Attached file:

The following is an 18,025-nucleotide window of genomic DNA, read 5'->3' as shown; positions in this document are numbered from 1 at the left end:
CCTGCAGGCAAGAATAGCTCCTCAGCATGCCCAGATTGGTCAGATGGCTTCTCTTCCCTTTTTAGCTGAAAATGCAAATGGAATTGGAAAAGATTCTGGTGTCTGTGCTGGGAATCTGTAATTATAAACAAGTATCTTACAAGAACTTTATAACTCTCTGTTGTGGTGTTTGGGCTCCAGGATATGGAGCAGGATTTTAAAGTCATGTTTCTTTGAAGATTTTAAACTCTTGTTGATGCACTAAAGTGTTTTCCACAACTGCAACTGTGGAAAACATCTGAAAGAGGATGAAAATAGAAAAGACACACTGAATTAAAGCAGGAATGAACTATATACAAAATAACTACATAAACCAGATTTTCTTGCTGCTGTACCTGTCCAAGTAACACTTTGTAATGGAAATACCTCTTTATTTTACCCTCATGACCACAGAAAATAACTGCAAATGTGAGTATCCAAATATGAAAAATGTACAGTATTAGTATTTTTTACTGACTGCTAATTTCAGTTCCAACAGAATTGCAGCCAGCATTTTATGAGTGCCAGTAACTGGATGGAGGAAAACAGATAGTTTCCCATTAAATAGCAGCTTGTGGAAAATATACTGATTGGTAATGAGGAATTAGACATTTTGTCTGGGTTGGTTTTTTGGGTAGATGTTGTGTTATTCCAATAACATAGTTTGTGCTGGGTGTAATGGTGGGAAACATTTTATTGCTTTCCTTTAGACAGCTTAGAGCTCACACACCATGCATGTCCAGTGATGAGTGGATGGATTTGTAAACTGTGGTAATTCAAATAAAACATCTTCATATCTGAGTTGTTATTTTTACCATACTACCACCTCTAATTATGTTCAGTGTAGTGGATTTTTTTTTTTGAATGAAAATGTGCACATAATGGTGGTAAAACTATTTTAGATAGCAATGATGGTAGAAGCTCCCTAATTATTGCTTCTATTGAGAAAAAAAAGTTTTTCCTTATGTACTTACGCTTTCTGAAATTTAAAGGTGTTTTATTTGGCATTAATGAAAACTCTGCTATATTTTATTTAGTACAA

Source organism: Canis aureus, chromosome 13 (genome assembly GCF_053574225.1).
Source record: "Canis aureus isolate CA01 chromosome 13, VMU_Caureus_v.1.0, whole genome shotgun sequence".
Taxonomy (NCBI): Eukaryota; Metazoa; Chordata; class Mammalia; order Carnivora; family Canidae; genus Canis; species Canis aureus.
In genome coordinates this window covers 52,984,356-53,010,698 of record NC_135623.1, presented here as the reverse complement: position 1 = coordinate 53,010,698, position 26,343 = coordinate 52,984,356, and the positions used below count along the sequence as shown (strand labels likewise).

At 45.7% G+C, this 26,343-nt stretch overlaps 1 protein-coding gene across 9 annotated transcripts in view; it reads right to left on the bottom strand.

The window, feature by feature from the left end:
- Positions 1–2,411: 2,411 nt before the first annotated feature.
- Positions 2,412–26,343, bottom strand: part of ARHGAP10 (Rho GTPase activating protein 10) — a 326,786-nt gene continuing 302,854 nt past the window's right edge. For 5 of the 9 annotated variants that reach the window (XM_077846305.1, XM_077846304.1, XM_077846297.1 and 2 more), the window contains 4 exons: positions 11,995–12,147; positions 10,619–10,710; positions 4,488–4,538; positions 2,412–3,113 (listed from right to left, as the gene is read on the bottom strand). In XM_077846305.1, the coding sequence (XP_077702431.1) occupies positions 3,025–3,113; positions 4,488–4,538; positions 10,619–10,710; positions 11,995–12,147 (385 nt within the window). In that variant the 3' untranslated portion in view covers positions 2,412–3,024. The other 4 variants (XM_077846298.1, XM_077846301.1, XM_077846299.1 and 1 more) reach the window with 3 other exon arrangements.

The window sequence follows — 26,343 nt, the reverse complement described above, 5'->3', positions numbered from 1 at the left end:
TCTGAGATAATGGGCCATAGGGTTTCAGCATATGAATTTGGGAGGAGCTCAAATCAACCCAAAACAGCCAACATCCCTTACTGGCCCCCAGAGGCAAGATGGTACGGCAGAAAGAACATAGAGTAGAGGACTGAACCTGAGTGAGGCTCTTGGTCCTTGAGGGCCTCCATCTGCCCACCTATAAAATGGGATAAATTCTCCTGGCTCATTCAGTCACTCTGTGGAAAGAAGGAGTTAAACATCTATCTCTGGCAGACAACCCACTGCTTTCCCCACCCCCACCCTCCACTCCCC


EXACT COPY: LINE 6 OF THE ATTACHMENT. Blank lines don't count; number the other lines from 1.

In genome coordinates this window covers 52,984,356-53,010,698 of record NC_135623.1, presented here as the reverse complement: position 1 = coordinate 53,010,698, position 26,343 = coordinate 52,984,356, and the positions used below count along the sequence as shown (strand labels likewise).